Jarabe Tapatio

The jarabe Tapatío is a Mexican dance, often called the national dance of Mexico.


The jarabe Tapatío is a Mexican folk dance, often called the national dance of Mexico, and better known internationally as the Mexican hat dance. Despite its rather innocent steps by today’s standards (dancers do not touch one another), early 19th century colonial authorities found the moves too sexually suggestive and even challenging to Spanish rule.

They banned the dance, inspiring popular appreciation for the Jarabe Tapatío in Mexico, as the ban added an element of rebellious expression to it and provided an opportunity for dancers eager to make a statement on social freedom and political independence a chance to subtly defy the colonizers.

Mexican independence in 1821 brought a new sense of cultural awareness, and the popularity of jarabe dances spread even more, along with national identity. Although other varieties of jarabe exist including jarabe de Jalisco, jarabe de atole and jarebe Moreliano, the Tapatío version, which originated in Guadalajara, is the most famous.The dance celebrates romantic courtship. It is usually performed by a man and a woman, where the man appears to invite his partner into a world of intimate affection. At first, the woman rejects her partner’s advances, but warms up to his persistence as the two dance on, only to reject him again when her positive signals inspire excessive giddiness in her suitor.


During the dance, the man’s sombrero is placed on the ground, and after lively hopping, sliding and kicking around the sombrero, the woman bends to pick up the hat, at which point the man kicks his leg over her head. Needless to say, timing and careful choreography are important. Then the performance closes when she holds the hat up and both dancers’ faces disappear behind it, leaving captivated audiences to assume that the two are finally confirming mutual romantic interest and sealing it with a kiss.


The Mexican hat dance and the dancer’s clothing have become nationally and internationally recognizable symbols of Mexican heritage. Women wear a wide, colorfully decorated skirt and blouse outfit, the style of which is called China Poblana. The origin of the name and style of the skirt has inspired curious legends including that of a beautiful 17th century princess from India named Mirra who was kidnapped, taken to the Philippines, and sent to Mexico to be sold there as a slave. Her exotic and vibrant clothing left such an impression, that woman in Mexico began copying the style and adapting and embellishing it to popular indigenous tastes.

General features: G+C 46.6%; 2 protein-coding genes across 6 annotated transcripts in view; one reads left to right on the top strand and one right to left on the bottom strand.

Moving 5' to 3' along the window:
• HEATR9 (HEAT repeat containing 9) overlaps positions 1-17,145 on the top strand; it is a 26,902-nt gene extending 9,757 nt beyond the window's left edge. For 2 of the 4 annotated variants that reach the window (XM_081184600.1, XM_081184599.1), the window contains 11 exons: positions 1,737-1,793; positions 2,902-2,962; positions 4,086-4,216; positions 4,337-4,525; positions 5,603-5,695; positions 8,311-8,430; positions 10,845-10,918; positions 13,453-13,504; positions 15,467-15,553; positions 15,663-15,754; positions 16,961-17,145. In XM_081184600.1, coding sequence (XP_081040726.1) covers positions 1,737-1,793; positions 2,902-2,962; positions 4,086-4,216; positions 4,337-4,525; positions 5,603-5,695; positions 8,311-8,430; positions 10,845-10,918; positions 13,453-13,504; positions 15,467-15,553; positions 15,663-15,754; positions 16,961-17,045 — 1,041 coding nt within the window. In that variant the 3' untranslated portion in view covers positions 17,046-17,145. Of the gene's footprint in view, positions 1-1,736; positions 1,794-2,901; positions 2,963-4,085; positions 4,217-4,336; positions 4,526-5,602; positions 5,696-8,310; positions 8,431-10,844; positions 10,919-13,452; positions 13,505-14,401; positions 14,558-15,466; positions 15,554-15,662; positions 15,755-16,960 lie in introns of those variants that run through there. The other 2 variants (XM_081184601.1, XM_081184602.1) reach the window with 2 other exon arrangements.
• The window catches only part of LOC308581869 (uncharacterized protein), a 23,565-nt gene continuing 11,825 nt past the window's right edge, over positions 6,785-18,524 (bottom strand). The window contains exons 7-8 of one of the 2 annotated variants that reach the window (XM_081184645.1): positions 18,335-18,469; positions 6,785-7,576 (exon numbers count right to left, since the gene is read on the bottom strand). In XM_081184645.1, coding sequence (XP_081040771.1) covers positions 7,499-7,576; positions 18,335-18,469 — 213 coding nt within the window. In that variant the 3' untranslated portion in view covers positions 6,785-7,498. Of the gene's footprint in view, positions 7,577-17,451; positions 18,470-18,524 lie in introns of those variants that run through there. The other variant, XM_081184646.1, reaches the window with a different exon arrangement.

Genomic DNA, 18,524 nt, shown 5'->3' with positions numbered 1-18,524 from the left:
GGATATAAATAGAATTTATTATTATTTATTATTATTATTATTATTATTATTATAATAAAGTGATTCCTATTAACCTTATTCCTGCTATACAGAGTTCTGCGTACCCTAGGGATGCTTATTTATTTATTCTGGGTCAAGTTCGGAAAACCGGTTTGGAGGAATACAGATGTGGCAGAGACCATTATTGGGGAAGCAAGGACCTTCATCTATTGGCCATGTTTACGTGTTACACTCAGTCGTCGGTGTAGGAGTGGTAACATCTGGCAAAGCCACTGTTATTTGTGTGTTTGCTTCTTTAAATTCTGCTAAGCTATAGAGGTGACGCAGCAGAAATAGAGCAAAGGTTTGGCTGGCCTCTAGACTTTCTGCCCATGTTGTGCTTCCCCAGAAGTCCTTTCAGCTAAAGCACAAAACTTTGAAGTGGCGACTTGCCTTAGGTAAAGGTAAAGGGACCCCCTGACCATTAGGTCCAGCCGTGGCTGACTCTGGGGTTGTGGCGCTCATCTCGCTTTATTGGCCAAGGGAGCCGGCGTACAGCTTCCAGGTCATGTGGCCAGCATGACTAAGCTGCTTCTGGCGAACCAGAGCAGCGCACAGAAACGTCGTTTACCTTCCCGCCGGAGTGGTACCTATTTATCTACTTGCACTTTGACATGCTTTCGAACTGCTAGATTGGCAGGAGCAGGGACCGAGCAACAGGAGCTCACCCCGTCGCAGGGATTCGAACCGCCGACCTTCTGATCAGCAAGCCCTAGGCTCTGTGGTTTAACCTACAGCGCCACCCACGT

Men traditionally wear a black suit with metallic embroidery called a charro. The man’s pant legs are lined with silver buttons that highlight his flashy kick and stamp moves. The origin of the name of the dance itself has also stirred some controversy. The Arabic word Xarab means mixture of herbs. The name may refer to the mix of influences that created the dance style, which includes waltz, polka, and indigenous American dances.


The music that accompanies the dance may be performed by mariachi bands or other types of string instrument groups. Originally composed by Jesus Gonzalez Rubio in 1924, the song increases its tempo as the steps and story line of the dance intensify.The jarabe Tapatío dance is a Mexican folk art that recalls the sense of national identity fostered by post revolutionary efforts to unify and celebrate its traditions and culture. The charm and grace of the dance along with the vivid color of its clothing, which provides viewers with a swirling collage of vibrancy and shine, have captured the hearts of folk art lovers in Mexico and around the world.